A seemingly timeless tradition in my family has always been looking for the perfect perfume. You want something unique, yet tasteful. Delicate, yet significant. My mom throughout all my life always wore delightful smelling floral perfumes, whilst I always leaned towards more soft, vanilla scents. I can remember in middle school constantly going to Bath & Body Works with my friends and smelling every single scent they had on the shelves. By the time we left the store we reeked, but we left with a scent that we thought was absolutely perfect. The concept of perfume has always been trivial to me. I mean I am a frequent user myself, but one question has always been on my mind about perfume; what effect does the perfume you wear have on the people around you?
In a study done by International Flavors & Fragrances Inc., they developed a technique to test subjects on the different moods that they encounter when smelling several differing pleasing fragrances. They call the technique “mood mapping”. Through the experimental study, randomized groups of people are exposed to different smells. They then are given a chart where they map where exactly this scent ranks on its pleasantness. The moods included on the map range from lustiness to comfortability.
The null hypothesis in this particular experiment would be that scent has no effect on a person’s mood.
After the test was performed, it was found that all of the scents tested by the company provoked some sort of variation of a pleasant mood in the subjects. The company went on to utilize this information to test whether the scents that were considered the most relaxing could be used in stress relief. After collecting further data on which fragrances were considered the most calm, they developed a scent (Myorelax®) that they found to be the most useful in stress alleviation. This scent is supposedly helpful in muscle relaxant when in a stressful environment. The research done by the company embarking to try and help the stress epidemic in our society is of major importance. Stress can be seen as the route of many differing disorders in the modern day world, one including depression which affects over three hundred million people globally.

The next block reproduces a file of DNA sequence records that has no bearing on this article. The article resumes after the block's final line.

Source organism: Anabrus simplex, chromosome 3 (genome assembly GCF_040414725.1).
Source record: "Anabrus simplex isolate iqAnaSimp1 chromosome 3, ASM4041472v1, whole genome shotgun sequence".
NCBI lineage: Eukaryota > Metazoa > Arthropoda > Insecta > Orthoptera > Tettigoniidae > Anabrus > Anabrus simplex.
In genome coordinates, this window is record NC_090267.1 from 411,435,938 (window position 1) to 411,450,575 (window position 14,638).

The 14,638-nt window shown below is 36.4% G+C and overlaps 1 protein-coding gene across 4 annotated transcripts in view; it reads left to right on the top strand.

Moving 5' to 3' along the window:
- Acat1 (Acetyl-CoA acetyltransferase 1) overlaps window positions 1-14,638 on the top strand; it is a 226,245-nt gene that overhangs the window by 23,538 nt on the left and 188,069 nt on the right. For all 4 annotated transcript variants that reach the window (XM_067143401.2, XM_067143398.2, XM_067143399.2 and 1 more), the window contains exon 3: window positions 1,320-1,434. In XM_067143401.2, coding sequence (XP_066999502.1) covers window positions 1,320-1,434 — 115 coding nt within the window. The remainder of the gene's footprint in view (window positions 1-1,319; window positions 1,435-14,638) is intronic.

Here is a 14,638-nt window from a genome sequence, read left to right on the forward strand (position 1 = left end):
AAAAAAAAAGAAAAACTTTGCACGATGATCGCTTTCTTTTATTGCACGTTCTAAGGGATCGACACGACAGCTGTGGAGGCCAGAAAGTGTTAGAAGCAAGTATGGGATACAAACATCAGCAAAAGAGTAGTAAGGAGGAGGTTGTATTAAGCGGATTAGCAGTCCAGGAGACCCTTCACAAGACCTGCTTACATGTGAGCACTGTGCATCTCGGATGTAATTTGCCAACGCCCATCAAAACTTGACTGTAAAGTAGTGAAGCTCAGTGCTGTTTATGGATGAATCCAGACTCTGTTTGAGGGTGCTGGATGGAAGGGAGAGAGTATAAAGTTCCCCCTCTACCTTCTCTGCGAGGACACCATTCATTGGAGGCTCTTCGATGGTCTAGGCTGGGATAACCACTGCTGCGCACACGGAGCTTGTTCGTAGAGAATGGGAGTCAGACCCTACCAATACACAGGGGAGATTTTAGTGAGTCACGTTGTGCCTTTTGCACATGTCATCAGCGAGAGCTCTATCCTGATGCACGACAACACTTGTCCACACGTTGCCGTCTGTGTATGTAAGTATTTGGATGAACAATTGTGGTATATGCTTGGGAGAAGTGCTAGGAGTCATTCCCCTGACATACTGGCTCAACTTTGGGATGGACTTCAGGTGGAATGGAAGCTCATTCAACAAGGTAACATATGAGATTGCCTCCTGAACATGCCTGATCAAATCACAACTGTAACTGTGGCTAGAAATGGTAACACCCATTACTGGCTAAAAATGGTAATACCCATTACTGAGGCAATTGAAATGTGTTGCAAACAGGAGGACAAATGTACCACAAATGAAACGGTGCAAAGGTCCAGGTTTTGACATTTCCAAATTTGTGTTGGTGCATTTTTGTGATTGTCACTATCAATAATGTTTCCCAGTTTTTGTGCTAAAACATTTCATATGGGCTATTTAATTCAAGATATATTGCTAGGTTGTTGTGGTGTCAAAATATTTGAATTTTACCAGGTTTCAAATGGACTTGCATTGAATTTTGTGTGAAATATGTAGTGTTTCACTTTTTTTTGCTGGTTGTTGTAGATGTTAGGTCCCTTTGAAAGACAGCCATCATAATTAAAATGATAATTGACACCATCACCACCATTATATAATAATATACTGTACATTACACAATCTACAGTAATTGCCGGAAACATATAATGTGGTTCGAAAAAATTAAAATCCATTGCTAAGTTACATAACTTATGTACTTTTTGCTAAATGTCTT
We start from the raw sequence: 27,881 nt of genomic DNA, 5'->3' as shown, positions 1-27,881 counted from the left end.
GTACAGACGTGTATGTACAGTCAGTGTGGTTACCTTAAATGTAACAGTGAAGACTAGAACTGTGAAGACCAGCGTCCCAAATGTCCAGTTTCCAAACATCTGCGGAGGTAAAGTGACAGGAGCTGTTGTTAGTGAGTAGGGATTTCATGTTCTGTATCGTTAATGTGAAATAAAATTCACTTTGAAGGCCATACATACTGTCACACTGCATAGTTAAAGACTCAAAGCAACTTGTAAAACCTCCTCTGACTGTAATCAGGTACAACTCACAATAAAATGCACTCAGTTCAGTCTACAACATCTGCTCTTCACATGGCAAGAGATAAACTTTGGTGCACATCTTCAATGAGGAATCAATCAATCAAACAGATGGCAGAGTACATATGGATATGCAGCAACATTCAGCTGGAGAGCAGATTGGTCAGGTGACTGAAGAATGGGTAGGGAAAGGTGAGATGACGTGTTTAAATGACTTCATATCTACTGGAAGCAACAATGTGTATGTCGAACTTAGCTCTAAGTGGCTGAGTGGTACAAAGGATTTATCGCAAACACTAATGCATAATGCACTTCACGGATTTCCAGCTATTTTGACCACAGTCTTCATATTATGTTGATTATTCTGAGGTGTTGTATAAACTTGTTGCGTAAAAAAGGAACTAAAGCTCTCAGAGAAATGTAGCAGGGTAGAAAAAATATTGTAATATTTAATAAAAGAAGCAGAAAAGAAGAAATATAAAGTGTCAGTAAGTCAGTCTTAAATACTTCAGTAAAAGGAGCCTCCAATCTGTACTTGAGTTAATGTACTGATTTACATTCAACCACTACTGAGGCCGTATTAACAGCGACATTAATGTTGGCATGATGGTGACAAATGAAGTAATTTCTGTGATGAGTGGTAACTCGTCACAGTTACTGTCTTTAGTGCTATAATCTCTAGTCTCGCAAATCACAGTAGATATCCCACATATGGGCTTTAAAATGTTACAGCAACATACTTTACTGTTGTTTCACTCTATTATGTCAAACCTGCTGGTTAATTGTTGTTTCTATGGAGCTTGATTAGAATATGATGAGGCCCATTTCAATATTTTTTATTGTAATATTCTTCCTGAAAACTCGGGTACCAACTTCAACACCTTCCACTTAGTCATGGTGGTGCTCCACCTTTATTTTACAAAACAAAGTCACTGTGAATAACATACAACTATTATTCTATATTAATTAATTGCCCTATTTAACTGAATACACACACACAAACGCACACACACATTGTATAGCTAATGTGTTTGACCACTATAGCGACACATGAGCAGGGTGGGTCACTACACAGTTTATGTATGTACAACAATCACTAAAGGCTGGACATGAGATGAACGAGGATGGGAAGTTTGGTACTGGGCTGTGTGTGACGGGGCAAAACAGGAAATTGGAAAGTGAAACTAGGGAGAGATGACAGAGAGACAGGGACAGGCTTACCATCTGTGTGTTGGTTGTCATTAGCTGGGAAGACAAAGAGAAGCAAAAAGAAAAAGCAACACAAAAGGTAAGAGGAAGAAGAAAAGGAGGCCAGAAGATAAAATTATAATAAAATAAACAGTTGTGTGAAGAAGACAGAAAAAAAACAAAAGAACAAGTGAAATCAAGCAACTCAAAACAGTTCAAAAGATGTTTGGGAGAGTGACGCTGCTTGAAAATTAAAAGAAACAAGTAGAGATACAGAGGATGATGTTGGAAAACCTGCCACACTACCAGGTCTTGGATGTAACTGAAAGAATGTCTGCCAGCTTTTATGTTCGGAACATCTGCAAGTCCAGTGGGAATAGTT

The study’s conclusion made it almost impossible to accept the null hypothesis since all participants in the study ranked the scents on some level of pleasantness through the “mood mapping”. The study ultimately accepted the original alternative hypothesis that scents indeed do have an impact on one’s mood.
The work done by International Flavors & Fragrances Inc. proved the impact that one’s scent can have on the people around them. The research done by the company reaffirms the idea that our senses are crucial to our interpretations of our environments and surroundings. This could be useful not only in the medical field but also in the commercial world where businesses could possibly target our senses in the future. So next time you a pick fragrance, make sure to concentrate on your reaction to it, because it could actually impact those around you!